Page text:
USS Corry (DD-463)
(Cover + 12 Pages)





  USS CORRY                                               DD 463

NO SERIAL                                                19 JUNE 1944



             TASK UNIT 125.8.3 ON 6 JUNE 1944.  STRUCK
             MINE AND SANK.





                                                                              U.S.S. CORRY (DD463)
                       T O P  S E C R E T                   C/O FLEET POST OFFICER,
                                                                             NEW YORK, NEW YORK.
DECLASSIFIED                                                                                 19 June 1944
  From:           The Commanding Officer.
To:               The Secretary of the Navy.
Via:              (1)  The Commander Destroyer Division TWENTY, (CTU

                     (2)  The Commander Cruiser Division SEVEN (CTG
                     (3)  The Commander Task Force 125 (Commander Force
                     (4)  The Commander Task Force 122 (Commander West-
                            ern Task Force).
                     (5)  The commander Twelfth Fleet.
                     (6)  The Commander in Chief, United States Fleet

Subject:        Action Report and Report of Loss of ship; Sub-
                      mission of.

Reference:   (a)  CO CORRY Top Secret desp. 151100B of June 1944.
                      (b)  Art.  841(3), U.S. Navy Regulations.
                      (c)  Art.  712, U.S. Navy Regulations.
                      (d)  CO CORRY Secret Mailgram to ComNavEu listing
                             known dead and missing #102300B of June 1944
                      (e)  CO CORRY Secret ltr. of 11 June to ComNavEu,
                             copy to BuM&S, listing known dead, missing, and

           1.        Supplementing reference (a), the following full re-
port on the action and loss of the U.S.S. CORRY (DD463) is sub-
mitted as required by references (b)  and  (c). 

(a) For operation xxxxxx the CORRY was assigned the mission
          of a fire support ship of Fire Support Unit THREE in station
          #3, about 4,000 yards off UTAH beach, approximately 2 miles,
          bearing 280T from the St. Marcouf Islands, coast of France.
          H hour, as will be subsequently referred to, was designated
          as being 0630B, June 6, 1944.  The specifically assigned duties
          of this vessel are chronologically presented as follows:

                (1)  To arrive transport area, having escorted convoy U-2B
                across the English Channel, at about H minus 4 hours.  Com-
                manding Officer U.S.S. FITCH was escort commander.

                (2)  To proceed down boat lane toward Red and Green beaches,
                in echelon formation, with U.S.S. HOBSON (CDD20) and U.S.S.
                FITCH at about H minus 2 hours, with view to preceding
                first boat waves toward landings. 

                (3)  To depart boat lane for fire support station #3 at H
                minus 80 minutes.  

                                                           - 1 -



                                                             U.S.S. CORRY (DD463)
  T O P  S E C R E T               
                                                                                19 June 1944

Subject:        Action Report and Report of Loss of Ship; Submission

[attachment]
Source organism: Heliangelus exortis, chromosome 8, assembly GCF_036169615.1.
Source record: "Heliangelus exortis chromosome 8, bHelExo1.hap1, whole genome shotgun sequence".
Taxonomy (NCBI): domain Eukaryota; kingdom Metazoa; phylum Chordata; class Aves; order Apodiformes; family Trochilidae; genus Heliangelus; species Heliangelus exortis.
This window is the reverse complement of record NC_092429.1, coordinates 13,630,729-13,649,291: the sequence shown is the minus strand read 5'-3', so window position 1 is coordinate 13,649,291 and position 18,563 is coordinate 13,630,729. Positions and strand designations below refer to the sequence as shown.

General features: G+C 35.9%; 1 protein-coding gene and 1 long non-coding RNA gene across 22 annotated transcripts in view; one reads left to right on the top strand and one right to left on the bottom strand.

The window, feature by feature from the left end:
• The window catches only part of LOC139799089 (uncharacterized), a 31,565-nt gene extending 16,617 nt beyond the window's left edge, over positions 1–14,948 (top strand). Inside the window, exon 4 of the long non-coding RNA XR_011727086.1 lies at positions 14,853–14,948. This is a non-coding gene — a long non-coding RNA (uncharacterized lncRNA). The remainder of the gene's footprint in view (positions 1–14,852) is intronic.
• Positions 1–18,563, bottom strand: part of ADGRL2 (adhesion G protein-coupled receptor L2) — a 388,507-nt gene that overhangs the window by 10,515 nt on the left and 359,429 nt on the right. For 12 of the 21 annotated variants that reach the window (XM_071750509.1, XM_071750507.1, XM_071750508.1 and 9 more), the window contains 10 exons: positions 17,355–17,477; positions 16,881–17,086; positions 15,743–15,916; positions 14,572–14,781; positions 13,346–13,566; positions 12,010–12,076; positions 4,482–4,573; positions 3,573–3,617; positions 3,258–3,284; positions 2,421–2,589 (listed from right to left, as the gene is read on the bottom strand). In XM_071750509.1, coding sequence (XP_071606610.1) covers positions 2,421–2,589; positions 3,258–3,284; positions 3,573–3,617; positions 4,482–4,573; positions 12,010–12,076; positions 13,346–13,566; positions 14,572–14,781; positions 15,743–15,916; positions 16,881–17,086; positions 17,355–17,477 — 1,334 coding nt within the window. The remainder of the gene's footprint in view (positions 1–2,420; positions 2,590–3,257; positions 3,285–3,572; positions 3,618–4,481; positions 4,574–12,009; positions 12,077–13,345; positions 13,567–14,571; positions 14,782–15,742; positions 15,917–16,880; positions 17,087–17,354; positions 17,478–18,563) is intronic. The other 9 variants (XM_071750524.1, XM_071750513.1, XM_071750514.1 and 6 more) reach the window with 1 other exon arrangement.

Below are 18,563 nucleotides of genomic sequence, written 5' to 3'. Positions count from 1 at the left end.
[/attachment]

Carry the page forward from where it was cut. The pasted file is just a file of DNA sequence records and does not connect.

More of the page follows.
(4)  In case of heavy enemy shore battery opposition, be-
         tween H minus 2 hours and H minus 40 minutes, signal "Zebra"
         would be sent to bombardment ships, which would require
         CORRY firing on targets 13A and 14A approximately located be-
         tween Montebourg and Fontenay, coast of France.

         (5)  To arrive station #3 at H minus 50 minutes.

         (6)  To commence direct fire at beach targets #80,  82,  84
         86,  88, 90,  92,  and  94, extending from prospective beachhead,
         northwestwards toward  Quineville, at H minus 40 minutes.
         Rate of fire to be 8 rounds per minute.

         (7)  To cease firing at H hour upon receipt of black smoke
         rocket signal, meaning "troops have landed, lift your fire".

         (8)  To fire at targets of opportunity after H hour.

         (9)  To answer call fire after landing of shore fire control
         party after H plus 210 minutes.

     (b)  The CORRY carried out all duties as listed in paragraph
     (d),  (1)  to  (5)  inclusive, except signal "Zebra" was not re-
     cieved and consequently targets 13A and 14A were not fired upon.
     The remainder of the schedule, as presented above, was upset in
     the following manner:

         (1)  At H  minus 85 minutes the FITCH and this vessel were
         fired upon by shore batteries, unlocated,  just prior to de-
         parting boat lane to report to our respective fire support

         (2)  At H minus 70 minutes, while en route to fire support
         station #3, at speed of about 3 knots, commenced firing
         almost simultaneously with FITCH on shore battery flashes on
         beach bearing about 260
T from ship's position 2 miles due
         west of St. Marcouf Islands.  Fire was for purposes of cover-
         ing FITCH, which was at this time about 3,000 yards north of
         this vessel, on course of about 010

         (3)  At H minus 50 minutes, upon arrival assigned position #3,
         stopped and anchored at short stay, as current was flooding
         at 1 knots at this time.

                                                        - 2 -



                                                             U.S.S. CORRY (DD463)
  T O P  S E C R E T               
                                                                                19 June 1944